A two-way street

Fleets want to be e-commerce customers, tooIn the last year or so, trucking has embraced the notion that e-commerce is an absolutely essential business channel connecting fleets to their customers. Whether a fleet is providing freight carriage or field service, the productivity and customer service gains offered by e-commerce are simply too large to be ignored. Some segments of the industry, such

Fleets want to be e-commerce customers, too

In the last year or so, trucking has embraced the notion that e-commerce is an absolutely essential business channel connecting fleets to their customers. Whether a fleet is providing freight carriage or field service, the productivity and customer service gains offered by e-commerce are simply too large to be ignored. Some segments of the industry, such as package and LTL carriers, have been quicker than others to implement extensive systems, but you'd be hard-pressed to find any fleet that doesn't see e-commerce in its near future.

What about e-commerce when fleets are the customers? Where is the commitment from trucking's suppliers to extend the benefits of e-commerce to those that buy their products and services? Manufacturers are quickly moving to streamline internal operations and supply chains with electronic links to their suppliers, but few seem to see the need to provide the same information efficiencies to the fleets that rely on them for vehicles, parts, and essential services.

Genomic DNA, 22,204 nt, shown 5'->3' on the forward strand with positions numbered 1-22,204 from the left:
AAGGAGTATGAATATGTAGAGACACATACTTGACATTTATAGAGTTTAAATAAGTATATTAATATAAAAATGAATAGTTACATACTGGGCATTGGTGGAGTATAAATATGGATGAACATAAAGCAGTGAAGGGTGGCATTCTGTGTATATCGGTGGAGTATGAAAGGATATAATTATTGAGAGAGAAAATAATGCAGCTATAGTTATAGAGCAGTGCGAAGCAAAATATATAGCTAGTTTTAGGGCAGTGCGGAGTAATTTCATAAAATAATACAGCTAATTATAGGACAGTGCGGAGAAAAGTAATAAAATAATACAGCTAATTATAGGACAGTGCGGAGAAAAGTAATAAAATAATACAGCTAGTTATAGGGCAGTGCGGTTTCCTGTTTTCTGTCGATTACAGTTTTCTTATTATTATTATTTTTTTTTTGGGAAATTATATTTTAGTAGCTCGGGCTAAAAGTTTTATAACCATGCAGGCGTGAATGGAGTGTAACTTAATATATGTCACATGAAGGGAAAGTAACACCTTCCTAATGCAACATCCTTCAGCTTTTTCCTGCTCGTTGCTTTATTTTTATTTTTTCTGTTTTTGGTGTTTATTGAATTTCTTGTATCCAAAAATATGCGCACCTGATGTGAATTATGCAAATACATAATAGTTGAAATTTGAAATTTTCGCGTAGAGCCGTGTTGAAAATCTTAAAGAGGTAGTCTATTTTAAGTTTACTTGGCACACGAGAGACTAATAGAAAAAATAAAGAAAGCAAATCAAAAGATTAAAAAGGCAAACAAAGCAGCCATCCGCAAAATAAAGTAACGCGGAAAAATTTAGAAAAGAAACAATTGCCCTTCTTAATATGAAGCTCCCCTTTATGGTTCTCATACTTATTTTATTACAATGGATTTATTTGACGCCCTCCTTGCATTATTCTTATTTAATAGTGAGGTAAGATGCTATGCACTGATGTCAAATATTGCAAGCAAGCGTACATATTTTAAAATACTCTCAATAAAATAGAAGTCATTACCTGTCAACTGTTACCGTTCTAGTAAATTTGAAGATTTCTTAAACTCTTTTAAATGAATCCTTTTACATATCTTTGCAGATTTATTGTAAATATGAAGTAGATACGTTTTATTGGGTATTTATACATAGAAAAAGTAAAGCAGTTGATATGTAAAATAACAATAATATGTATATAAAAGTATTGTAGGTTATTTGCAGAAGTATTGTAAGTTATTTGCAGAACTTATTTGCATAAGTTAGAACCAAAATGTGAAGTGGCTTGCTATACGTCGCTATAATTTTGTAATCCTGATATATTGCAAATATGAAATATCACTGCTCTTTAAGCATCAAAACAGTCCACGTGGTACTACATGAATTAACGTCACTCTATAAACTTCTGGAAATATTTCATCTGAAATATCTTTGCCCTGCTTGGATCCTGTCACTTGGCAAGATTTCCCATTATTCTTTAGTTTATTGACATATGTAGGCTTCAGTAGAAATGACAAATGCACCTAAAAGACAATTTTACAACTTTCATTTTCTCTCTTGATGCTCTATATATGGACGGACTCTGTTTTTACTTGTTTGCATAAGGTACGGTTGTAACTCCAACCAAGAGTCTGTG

There are some tentative steps to build electronic links between suppliers and fleets, but these are generally limited to specific areas of a fleet's operations and fall far short of the total electronic integration fleets are striving to offer their customers. These efforts just don't go far enough, especially for fleets that have already invested heavily themselves in providing e-commerce services.

Lynn Gorman is the vp of ground-vehicle maintenance for FedEx, which must certainly be considered one of the industry's e-commerce pioneers. Speaking to suppliers directly at a recent conference sponsored by the Heavy Duty Manufacturers Assn., Gorman laid out what he considers "mandatory links" for "total electronic integration" with fleet suppliers as well as customers.

Those links include online ordering for new trucks and equipment, as well as online tracking of vehicle order status. Although Gorman got a laugh when he told the audience, "If I can provide tracking information on a $10 package you give me, you have to provide me with tracking on a $50,000 truck," his point wasn't lost.

Electronic payment for vehicle purchases, and direct electronic filing for warranty claims following a standard industry warranty format were also among the e-commerce initiatives Gorman wants to see, as are online parts ordering with direct shipments to fleet shops. Finally, he wants to see manufacturers provide their fleet customers with online, indexed access to repair manuals, parts books, and service diagnostic repair information.

To be fair, vehicle and component manufacturers are moving ahead in some of these areas, but in general the electronic links between suppliers and fleets lag far behind those already established by the fleets with their customers. Fleets have been quick to recognize the power of e-commerce, and many have already taken bold steps to exploit that power. It's time for suppliers to match that boldness.

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